First, a direct proof.
- Our goal is a conditional statement, namely
xRy and yRz --> xRz , for all x, y, z.
Strategy : let x, y, z be any arbitrary objects ( this will allow generalization at the end of the proof) and assume the antecedent of the conditional ( namely : xRy and yRz) ; under this hypothesis, derive the consequent ( namely : xRz); finally generalize ( on account of the fact that you started with arbitrary objects).
Let x, y, z be any arbitrary objects.
Suppose that : xRy and yRz is true.
This implies that x = a, y= b, y = a and z = b. ( The reason is that the only way for an ordered pair to belong to R is to be identical to the ordered pair (a,b) ) .
Now , since ( under our assumption) x = a and z = b, this means that (x,z) = (a,b), and consequently, that (x,z) belongs to R ( or, if you prefer, that xRz is true) as desired.
So , IN CASE ( xRy and yRz) , WE HAVE xRz.
But x, y, z were arbitrary. This allows us to generalize as follows :
for all x, y, z ( IF xRy and yRz THEN xRz)
which means that R is a transitive relation.
Negating R's transitivity amounts to an existential statement . But it appears impossible to find a consistent interpretation of the variables that makes true the whole statement. Hence the conclusion according to which R must be transitive.
- Saying that R is transitive amounts to saying that :
(1) For all x, y, z ( both (x,y) and (y,z) belong to R --> (x,z)
belongs to R).
- Saying that R is not transitive amounts therefore to saying that :
(2) for some x, y , z [ ~ ( both (x,y) and (y,z) belong to R -->
(x,z) belongs to R)]
Note : One obtains (2) by applying three times to (1) the predicate logic rule according to which :
" ~ ( for all v, P(v) )" is equivalent to " for some v, ~ P(v) "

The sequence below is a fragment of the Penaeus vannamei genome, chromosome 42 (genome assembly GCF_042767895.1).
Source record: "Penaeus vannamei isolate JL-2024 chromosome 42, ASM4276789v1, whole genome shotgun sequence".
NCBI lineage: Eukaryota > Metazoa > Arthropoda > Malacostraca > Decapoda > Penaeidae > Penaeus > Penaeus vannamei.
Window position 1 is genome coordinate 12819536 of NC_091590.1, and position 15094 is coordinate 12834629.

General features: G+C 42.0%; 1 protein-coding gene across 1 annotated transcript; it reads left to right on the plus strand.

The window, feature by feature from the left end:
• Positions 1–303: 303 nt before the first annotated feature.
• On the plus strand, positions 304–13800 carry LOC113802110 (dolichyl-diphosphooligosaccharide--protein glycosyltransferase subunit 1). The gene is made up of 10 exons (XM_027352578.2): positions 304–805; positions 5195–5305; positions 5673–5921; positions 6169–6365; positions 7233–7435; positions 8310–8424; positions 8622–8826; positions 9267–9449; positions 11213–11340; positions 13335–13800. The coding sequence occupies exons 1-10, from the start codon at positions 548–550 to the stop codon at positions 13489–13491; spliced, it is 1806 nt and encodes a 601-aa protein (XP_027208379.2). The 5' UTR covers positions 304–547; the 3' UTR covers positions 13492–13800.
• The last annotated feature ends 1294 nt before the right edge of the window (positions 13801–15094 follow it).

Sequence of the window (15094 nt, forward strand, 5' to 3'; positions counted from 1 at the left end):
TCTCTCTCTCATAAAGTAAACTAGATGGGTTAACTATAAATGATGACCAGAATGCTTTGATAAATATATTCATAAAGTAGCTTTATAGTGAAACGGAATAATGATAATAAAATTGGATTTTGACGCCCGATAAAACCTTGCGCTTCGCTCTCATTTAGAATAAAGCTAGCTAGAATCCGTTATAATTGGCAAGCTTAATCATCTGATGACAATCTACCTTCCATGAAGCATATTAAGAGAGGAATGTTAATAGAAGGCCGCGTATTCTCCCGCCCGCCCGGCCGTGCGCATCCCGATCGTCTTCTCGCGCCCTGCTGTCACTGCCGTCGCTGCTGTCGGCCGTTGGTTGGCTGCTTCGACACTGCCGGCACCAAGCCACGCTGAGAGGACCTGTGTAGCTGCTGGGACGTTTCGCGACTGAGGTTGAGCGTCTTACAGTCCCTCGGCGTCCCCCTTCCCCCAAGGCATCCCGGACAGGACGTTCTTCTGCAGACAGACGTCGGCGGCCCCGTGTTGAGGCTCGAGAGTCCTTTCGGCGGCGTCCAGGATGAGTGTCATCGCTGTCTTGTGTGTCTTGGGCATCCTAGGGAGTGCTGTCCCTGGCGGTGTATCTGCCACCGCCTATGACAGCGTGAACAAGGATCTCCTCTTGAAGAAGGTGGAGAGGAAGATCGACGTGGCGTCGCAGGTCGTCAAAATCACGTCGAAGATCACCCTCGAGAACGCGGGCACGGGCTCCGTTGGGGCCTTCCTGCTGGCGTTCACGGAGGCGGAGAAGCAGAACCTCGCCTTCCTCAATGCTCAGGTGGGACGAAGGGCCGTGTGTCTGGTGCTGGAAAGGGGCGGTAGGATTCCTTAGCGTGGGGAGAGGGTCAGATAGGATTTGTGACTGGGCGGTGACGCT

( with " v" being any variable, and "P(v)" any open sentence).
Proposition (2) contains the negation of a conditional. In general, the negation of ( X --> Y) is equivalent to ( X & ~Y).
Applying this to (2) yields :
(3) for some , x, y, z [ both (x,y) AND ( y,z) belong to R AND (x,z) does not belong to R]
Proposition (3) contains a conjunction of 3 conjuncts. In order a conjunction to be true, all its conjuncts have to be true at the same time.
Let's consider in particular the two first ones.
Can one find some x, y, z such that both "(x,y) belong to R" and " (y,z) belong to R" are true?
In order "(x,y) belong to R" to be true,
x must be equal to a
y must be equal to b.
And in order " (y,z) belong to R" to be true
y must be equal to a
z must be equal to b.
Therefore, ( combining there 4 equalities) proposition (3) is true for some x,y,z only if
(4) x = a = y= b = z.
Now, the third conjunct ( namely" ~ (x,z) belong to R") is true if and
only if x is not equal to a OR z is not equal to b.
But this is not consistant with (4) which says that x = a and that z = b.
Conclusion : there is no possible interpretation of x, y, z which can make true proposition (3) . Since it is impossible to negate R's transitivity, R must be transitive.